The overlap between solutions to problems with automated and effectively automated systems is somewhat smaller. In one direction, some solutions that apply to AI might not work for humans (e.g., reverting a faulty program to an earlier state) or be unethical (e.g., attaching a shutdown button to a robot's forehead). Similarly, humans are capable of some things that are beyond (current) AI: for example, they adapt faster to new environments and they can decide to go against the instructions if they deem it important enough. However, some solutions apply to both settings equally. For example, by holding orchestra auditions behind a screen, we mitigate the effects of various biases of both human and robot members of the hiring committee.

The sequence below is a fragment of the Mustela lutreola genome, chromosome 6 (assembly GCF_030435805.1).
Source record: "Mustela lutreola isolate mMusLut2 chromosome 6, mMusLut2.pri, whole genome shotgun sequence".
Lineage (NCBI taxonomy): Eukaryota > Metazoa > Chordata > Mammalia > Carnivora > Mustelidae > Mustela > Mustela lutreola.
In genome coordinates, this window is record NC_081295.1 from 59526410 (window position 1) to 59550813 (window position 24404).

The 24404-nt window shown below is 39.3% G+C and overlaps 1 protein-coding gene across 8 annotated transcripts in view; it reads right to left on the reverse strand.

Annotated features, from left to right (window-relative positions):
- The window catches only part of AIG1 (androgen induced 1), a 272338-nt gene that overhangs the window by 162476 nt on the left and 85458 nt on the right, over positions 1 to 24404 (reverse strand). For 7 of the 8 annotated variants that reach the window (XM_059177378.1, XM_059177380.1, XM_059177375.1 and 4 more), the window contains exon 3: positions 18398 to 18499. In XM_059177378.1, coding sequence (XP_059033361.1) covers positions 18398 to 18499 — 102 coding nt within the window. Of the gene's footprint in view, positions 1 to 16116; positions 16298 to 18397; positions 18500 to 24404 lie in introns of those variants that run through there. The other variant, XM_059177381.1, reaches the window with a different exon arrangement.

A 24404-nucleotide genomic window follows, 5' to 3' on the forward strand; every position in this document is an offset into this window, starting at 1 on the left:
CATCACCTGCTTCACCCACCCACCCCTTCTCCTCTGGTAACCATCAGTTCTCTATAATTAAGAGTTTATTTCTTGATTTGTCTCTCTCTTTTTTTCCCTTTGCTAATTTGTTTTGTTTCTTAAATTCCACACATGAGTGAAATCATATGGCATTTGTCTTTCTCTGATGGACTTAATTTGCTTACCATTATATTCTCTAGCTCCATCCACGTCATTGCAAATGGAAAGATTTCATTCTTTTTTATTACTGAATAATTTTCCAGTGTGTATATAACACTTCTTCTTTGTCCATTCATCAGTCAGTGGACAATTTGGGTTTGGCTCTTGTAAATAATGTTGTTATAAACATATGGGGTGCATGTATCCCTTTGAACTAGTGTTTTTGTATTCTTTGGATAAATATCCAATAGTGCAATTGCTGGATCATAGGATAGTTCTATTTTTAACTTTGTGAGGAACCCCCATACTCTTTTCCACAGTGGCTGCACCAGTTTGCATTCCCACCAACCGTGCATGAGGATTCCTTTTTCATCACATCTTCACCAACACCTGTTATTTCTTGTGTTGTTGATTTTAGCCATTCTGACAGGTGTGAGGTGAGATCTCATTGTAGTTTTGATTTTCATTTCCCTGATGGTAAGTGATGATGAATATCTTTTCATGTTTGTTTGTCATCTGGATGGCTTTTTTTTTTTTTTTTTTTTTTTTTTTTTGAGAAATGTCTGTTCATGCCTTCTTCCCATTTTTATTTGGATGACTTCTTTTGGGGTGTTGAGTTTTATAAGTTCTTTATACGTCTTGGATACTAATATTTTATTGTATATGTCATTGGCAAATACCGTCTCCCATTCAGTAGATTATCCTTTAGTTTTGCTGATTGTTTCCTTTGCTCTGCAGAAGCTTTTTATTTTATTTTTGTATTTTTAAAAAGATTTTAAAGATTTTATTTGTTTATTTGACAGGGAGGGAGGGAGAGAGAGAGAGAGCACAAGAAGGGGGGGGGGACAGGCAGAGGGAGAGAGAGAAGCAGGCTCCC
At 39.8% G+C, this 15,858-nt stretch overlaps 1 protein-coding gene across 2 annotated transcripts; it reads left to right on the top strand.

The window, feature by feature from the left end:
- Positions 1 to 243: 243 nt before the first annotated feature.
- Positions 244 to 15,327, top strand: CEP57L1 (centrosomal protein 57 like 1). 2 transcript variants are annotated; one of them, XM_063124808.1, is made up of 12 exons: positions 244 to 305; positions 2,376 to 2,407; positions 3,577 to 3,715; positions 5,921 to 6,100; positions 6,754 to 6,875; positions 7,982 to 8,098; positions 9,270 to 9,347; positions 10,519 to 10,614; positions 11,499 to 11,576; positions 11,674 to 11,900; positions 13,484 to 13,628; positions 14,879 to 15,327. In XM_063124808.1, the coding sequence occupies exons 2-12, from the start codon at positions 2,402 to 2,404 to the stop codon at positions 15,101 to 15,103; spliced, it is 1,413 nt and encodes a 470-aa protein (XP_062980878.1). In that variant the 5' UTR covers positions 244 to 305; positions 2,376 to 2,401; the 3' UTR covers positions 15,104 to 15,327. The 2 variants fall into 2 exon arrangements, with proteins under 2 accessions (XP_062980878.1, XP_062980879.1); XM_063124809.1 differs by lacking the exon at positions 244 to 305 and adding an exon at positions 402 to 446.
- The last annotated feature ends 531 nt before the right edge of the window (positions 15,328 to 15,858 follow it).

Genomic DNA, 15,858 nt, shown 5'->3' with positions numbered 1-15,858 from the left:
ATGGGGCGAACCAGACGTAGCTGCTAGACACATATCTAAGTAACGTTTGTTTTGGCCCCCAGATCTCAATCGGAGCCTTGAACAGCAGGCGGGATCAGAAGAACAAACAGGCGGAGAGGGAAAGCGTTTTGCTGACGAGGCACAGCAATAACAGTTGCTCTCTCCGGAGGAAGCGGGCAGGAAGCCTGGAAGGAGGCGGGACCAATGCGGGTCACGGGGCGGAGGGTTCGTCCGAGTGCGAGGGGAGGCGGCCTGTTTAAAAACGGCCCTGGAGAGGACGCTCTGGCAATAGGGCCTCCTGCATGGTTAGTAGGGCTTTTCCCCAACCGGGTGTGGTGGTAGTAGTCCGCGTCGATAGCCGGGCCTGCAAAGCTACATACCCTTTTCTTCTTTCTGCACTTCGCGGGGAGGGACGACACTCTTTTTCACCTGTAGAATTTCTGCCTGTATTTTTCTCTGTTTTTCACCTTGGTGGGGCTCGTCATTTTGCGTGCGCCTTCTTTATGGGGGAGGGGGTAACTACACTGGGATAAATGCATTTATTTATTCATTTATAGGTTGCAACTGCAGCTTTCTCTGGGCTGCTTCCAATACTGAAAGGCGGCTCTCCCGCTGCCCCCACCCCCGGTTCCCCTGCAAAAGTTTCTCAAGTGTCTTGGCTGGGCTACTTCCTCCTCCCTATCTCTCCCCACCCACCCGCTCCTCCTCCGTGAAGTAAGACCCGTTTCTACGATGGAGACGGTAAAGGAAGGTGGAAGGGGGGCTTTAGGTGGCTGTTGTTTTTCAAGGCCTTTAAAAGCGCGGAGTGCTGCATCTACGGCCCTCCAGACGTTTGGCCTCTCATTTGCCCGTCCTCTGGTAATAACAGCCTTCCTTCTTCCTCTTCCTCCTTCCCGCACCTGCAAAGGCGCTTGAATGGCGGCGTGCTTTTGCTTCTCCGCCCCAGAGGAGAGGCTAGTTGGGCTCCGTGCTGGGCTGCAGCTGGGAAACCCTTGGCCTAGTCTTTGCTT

So, there is a similarity between automated and effectively automated systems. However, how can we tell whether a system will behave as if it was automated? One way to think of effective automation is that deviations from the prescribed behaviour are possible, but only at some costs. If the costs are high, individual humans will be very reluctant to deviate from their instructions. Moreover, this will often not suffice to alter the overall course of the system, since doing so would require the coordination of multiple people. In other words, the degree to which we should expect an effectively-automated system to behave like an automated system depends on the stakes, the costs associated with deviating, and the coordination required to alter the outcome.